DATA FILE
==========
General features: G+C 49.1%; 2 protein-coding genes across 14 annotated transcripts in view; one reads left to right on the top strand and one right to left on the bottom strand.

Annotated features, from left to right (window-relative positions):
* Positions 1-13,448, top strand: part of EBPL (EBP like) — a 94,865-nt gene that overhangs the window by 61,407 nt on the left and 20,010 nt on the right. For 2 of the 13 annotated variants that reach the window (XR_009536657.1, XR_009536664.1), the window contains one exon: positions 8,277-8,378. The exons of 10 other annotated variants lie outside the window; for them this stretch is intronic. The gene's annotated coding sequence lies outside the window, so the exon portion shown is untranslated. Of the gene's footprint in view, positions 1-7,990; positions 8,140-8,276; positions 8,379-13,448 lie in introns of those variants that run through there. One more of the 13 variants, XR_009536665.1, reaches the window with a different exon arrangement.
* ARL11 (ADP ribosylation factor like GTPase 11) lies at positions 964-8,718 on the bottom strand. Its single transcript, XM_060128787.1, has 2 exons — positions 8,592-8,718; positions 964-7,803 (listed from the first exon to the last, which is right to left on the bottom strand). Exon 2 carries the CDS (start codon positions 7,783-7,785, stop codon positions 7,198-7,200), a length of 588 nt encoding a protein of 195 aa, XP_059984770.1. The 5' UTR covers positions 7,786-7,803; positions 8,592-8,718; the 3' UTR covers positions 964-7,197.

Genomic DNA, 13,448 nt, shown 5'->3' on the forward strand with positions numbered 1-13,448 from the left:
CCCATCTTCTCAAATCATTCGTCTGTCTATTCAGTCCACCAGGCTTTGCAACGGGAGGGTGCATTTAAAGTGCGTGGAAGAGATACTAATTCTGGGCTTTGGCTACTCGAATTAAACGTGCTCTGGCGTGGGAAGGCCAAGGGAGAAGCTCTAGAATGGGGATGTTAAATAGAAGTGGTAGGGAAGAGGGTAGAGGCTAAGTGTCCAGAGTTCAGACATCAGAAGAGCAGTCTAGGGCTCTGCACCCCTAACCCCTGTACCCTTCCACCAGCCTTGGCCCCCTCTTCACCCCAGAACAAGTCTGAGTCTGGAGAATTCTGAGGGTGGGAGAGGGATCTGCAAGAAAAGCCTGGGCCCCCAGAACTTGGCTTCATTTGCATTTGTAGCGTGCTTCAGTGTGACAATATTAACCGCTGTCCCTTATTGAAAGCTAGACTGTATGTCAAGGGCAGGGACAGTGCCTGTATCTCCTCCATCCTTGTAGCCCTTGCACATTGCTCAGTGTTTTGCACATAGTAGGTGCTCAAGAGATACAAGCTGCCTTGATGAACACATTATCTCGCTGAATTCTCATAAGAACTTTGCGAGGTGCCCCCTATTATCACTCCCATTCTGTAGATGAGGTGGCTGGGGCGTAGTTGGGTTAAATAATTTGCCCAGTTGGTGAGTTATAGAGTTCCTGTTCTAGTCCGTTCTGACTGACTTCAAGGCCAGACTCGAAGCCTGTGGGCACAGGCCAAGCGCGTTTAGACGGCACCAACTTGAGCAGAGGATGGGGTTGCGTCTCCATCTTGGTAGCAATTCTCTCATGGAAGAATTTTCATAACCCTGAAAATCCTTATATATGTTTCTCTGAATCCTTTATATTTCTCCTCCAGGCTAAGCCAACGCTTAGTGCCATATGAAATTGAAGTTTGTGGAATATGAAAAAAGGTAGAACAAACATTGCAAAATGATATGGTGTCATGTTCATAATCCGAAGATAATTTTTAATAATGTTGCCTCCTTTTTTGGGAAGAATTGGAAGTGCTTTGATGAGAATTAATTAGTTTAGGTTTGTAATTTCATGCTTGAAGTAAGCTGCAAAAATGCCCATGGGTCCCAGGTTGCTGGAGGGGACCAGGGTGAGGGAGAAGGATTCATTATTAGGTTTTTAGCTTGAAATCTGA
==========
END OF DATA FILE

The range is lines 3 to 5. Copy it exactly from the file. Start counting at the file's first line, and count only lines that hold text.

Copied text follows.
* Positions 1-13,448, top strand: part of EBPL (EBP like) — a 94,865-nt gene that overhangs the window by 61,407 nt on the left and 20,010 nt on the right. For 2 of the 13 annotated variants that reach the window (XR_009536657.1, XR_009536664.1), the window contains one exon: positions 8,277-8,378. The exons of 10 other annotated variants lie outside the window; for them this stretch is intronic. The gene's annotated coding sequence lies outside the window, so the exon portion shown is untranslated. Of the gene's footprint in view, positions 1-7,990; positions 8,140-8,276; positions 8,379-13,448 lie in introns of those variants that run through there. One more of the 13 variants, XR_009536665.1, reaches the window with a different exon arrangement.
* ARL11 (ADP ribosylation factor like GTPase 11) lies at positions 964-8,718 on the bottom strand. Its single transcript, XM_060128787.1, has 2 exons — positions 8,592-8,718; positions 964-7,803 (listed from the first exon to the last, which is right to left on the bottom strand). Exon 2 carries the CDS (start codon positions 7,783-7,785, stop codon positions 7,198-7,200), a length of 588 nt encoding a protein of 195 aa, XP_059984770.1. The 5' UTR covers positions 7,786-7,803; positions 8,592-8,718; the 3' UTR covers positions 964-7,197.

Genomic DNA, 13,448 nt, shown 5'->3' on the forward strand with positions numbered 1-13,448 from the left: